ST1 began with commands to energize the spacecraft’s electrical components and set up thermal, power and telecom configurations. While all the spacecraft components remained in the cleanroom, Bottom and her team had them thinking they were sitting on top of an Atlas 541 rocket 190 feet (58 meters) above Launch Complex 41 at Cape Canaveral on July 17, 2020, waiting to be shot into space.

Next, they focused on another part of cruise before testing the landing sequence. Then they did it all over again.

(Photo by NASA/JPL-Caltech)

After a successful launch, the time jumped 40 days ahead to simulate deep space cruise. How would the software and hardware interact when they had to perform navigation fixes and trajectory correction maneuvers? And how would they work when simulated events didn’t go as planned? The team looked for answers on the operators’ computer screens in the test operations room beside the cleanroom.

“From the test operations room, you could look out the windows onto the cleanroom floor and clearly see the flight hardware,” said Bottom. “Nothing was visibly moving, but underneath the outer structure, there were flight computers swapping sides, radios sending and receiving transmissions, fuel valves moving in and out, subsystems being energized and later turned off, and electrical signals being sent to nonexistent pyrotechnic devices. There was a lot going on in there.”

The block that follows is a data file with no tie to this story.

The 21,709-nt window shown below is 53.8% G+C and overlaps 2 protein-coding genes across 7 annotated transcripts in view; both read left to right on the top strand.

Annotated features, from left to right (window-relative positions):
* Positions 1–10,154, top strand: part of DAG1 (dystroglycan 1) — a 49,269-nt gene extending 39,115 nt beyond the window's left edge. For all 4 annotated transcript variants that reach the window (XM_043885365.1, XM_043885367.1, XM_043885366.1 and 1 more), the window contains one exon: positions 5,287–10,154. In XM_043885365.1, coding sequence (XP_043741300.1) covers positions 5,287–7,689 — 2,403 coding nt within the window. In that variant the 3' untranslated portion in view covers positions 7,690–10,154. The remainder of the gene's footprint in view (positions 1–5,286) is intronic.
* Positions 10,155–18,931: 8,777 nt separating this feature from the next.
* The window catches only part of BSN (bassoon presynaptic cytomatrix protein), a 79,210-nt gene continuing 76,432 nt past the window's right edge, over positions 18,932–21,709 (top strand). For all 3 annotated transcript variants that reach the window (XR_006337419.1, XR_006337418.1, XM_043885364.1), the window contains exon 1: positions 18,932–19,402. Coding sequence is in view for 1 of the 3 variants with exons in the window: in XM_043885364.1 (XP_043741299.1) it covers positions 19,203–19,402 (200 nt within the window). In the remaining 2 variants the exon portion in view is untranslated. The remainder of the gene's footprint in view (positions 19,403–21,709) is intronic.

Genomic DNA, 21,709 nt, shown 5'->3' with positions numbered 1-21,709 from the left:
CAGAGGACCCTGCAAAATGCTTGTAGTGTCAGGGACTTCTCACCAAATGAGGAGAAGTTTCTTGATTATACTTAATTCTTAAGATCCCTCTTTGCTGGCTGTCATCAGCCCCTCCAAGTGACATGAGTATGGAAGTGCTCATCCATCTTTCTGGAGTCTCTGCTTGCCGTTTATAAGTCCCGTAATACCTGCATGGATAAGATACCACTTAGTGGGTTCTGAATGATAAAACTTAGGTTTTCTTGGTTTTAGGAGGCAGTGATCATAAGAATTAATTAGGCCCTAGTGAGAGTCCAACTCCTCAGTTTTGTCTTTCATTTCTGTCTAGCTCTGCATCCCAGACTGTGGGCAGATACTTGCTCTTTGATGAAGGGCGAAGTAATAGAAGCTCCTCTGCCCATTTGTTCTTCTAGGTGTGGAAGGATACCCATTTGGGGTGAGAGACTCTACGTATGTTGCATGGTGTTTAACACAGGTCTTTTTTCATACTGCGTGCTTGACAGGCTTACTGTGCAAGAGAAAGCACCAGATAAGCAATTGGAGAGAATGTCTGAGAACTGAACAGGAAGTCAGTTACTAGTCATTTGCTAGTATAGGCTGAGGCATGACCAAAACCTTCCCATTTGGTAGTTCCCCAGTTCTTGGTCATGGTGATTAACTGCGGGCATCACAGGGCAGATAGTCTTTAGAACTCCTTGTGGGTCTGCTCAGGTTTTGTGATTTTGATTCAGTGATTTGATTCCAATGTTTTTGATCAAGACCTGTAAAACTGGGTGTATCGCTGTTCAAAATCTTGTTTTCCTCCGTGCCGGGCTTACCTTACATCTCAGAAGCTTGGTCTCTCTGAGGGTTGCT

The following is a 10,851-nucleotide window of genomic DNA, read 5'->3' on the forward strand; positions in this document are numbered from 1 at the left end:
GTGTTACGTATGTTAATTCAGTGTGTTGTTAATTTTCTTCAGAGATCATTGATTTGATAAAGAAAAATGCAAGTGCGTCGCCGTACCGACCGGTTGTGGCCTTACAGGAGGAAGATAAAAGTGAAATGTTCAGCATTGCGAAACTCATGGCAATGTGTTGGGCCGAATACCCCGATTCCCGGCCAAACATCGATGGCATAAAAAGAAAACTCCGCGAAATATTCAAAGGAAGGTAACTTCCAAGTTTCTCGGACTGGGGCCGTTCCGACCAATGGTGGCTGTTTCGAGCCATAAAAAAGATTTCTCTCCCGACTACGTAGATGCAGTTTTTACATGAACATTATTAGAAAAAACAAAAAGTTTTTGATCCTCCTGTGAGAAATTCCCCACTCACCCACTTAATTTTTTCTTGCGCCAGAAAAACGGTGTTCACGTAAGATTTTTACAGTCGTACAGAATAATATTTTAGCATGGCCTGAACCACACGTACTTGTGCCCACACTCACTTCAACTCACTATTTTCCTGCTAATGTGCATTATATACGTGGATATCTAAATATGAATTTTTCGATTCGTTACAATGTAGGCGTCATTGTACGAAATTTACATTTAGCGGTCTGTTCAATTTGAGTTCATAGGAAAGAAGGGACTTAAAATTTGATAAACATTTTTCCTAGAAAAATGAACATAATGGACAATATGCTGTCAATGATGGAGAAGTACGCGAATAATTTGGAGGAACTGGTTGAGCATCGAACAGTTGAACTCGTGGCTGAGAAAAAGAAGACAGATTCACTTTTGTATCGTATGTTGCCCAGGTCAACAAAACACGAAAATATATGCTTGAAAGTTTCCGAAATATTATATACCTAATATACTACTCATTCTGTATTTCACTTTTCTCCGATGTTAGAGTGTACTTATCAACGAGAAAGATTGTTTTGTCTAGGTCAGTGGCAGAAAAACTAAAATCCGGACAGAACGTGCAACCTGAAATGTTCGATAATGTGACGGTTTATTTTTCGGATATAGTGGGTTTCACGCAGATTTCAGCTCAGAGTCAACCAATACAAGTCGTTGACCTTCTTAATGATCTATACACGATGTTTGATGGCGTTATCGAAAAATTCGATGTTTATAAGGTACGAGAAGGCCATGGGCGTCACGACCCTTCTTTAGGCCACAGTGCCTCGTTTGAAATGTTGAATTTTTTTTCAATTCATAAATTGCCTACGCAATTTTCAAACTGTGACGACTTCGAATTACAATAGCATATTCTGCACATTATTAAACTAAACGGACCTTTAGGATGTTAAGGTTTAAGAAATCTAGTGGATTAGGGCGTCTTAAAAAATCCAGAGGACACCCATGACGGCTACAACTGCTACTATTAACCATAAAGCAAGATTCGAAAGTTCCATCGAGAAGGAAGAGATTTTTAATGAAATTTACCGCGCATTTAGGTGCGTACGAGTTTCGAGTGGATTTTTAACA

On Jan. 30, the Mars 2020 test team was able to close their 1,000-plus page book of procedures for ST1. They went two-for-two on Mars landings. They also launched four times, performed deep space navigation, executed several trajectory correction maneuvers and even tested a few in-flight off-nominal situations. This first evaluation of flight hardware and software, over a year in the making, had been a thorough success, demonstrating where things excelled and where they could be improved. When these new changes have been investigated on both a virtual workstation and in the testbed, they will have their chance to “fly” in one of the many other systems tests planned for Mars 2020.

“One of the future scenario tests will place the rover inside a thermal chamber and simulate being on the surface. It will step through mission critical activities at some very low Mars surface temperatures,” said Bottom. “Both literally and figuratively it will be a very cool test.”

The Mars 2020 Project at JPL manages rover development for NASA’s Science Mission Directorate. NASA’s Launch Services Program, based at the agency’s Kennedy Space Center in Florida, is responsible for launch management. Mars 2020 will launch from Cape Canaveral Air Force Station in Florida.

Will Johnson joins Alex Jones live via Skype to talk with callers about the distinct possibility of Globalist forces using the New Zealand shooting, whether as a premeditated false flag or not, to practice ’emergency’ internet censorship and gun confiscation on a global scale.

Source: InfoWars

CNN was bestowed the Cronkite Award for its “Parkland Town Hall” which resulted in NRA spokeswoman Dana Loesch being escorted off the premises after attendees berated and tried to assault her.

The University of Southern California held the 10th biennial Walter Cronkite Awards for Excellence in Television Political Journalism on Wednesday, honoring CNN for its Parkland Town Hall last year for “helping advance the national conversation on gun control and violence.”